The Menil Collection is a low-slung block of grey in the middle of a quiet green square in an old Houston neighborhood. Daylight wafts in through the roof’s white leaves. Tropical plants fill the atrium of its African art gallery, and bamboo thickets at the exterior windows protect artwork in passageways from direct sun.
Grey surrounds the central building too, on facades of bungalows owned by the Menil Foundation since the 1960s. The bungalows predate the Collection, but are now its subdued outbuildings, matching in what’s become known locally as “Menil gray.” It’s not proprietary or recognizable like Yves Klein Blue, but a color chosen to serve a practical purpose: given the Menil’s situation in a city without zoning restrictions, the grey identifies a corona of bungalows that, if sold, could easily give way to tall condominiums or commercial strips or both.
Renzo Piano, architect of the Menil, said: “The famous theory about making neutral space for museums because then then architecture does not compete with the art is a stupid idea. If you make a neutral space you kill art… That is why the research we have done on the Menil is about atmosphere… You have to work on the immateriality of the museum - light, vibration, proportion.”
- Pamela Smart, Sacred Modern, p. 124
The color of the sedate complex was inspired by an exhibition the Menil’s founder, Dominique de Menil, and curator Patrice Marandel put on at the Rice University “Art Barn” in 1973. “Gray Is the Color” was a show of grisaille works dating from the thirteenth century to the twentieth. Grisaille, monochrome decorative painting that permits only shades of grey, black and white.
Grey is shadow, the dimming charge of day or or night losing its grip. It is no color at all, or it is everything - a totality of color muddled. Green and gray are lovely together. Gray is not death but life’s shadow, its underside. Green bark rusts, and a freeze silvers its victims - think winter gardens and planters and gutters. Watching grey grow is more like watching color calm.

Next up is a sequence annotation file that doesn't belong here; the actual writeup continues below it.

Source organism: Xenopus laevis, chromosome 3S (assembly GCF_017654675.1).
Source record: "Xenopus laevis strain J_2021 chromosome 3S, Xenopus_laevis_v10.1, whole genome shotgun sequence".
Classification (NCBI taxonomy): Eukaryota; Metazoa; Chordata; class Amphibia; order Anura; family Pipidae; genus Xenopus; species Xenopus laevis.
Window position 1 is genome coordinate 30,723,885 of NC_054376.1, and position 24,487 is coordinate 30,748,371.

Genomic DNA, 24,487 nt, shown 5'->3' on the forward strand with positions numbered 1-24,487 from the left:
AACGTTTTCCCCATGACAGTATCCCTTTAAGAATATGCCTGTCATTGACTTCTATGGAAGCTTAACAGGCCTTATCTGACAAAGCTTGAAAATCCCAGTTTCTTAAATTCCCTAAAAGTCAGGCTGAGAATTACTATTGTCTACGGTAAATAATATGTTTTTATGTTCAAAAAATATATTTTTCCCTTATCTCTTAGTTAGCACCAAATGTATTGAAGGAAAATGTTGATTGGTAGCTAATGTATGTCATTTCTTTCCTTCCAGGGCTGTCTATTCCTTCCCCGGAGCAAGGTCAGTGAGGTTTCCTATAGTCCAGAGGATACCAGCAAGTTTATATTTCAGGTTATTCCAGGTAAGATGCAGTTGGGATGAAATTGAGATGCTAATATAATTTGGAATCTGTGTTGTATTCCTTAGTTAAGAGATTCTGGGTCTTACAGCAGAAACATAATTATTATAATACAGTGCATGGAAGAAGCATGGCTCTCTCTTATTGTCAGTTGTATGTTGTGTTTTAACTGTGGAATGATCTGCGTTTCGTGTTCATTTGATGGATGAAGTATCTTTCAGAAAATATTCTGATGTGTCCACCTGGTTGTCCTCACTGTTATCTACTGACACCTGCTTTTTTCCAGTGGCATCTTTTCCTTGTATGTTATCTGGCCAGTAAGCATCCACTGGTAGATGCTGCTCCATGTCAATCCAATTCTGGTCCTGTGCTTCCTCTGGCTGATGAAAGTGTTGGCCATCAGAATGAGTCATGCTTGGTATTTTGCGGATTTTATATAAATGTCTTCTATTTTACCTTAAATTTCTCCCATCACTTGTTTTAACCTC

Inside the walls and floor are neutral shades that deepen the intimacy of the space. The darkest and most permanent of these is the smallest gallery, with a name of its own. “Witnesses to a Surrealist Vision” is the kernel of the museum, the place for Dominique’s most personal collection of knick knacks and bibelots and masks and toys and dolls and avatars and weapons and taxidermy.
This is the set of totems to which the Collection’s Surrealists (Brauner, Ernst, Magritte, Hans Arp, Duchamp, Klee, Miró, Oppenheim, Picabia, Tanguy, Tanning) were devoted. It represents the convergence of the museum’s many wings, buildings and - especially - personalities. While most of these objects - loosely described in a pamphlet if not on the walls - do circulate, a colorful old desk remains permanently poised in the window, still full of the treasures that Dominique saved for children:
So I am stuck, wondering what it is about this particular fascination with grey. Is it an escape from the heat or a reflection of the dreadfully, inevitably dim sun? Afternoon thunderstorms that drown the streets in summertime? Grey is also the color of Paris, Mrs. de Menil’s first home. Grisâtre. Like Houston in the summer France is grey particularly in spring, in its steady rhythm of stone and concrete and marble and sky and glass and water.
Maybe it is just a cloak of calm and elegance in honor of the utterly un-self-consciousness and playfulness, and sometimes even guided obliviousness, that's at the heart of the Collection.
Like its forebear grisaille, grey's a good backdrop for subtlety.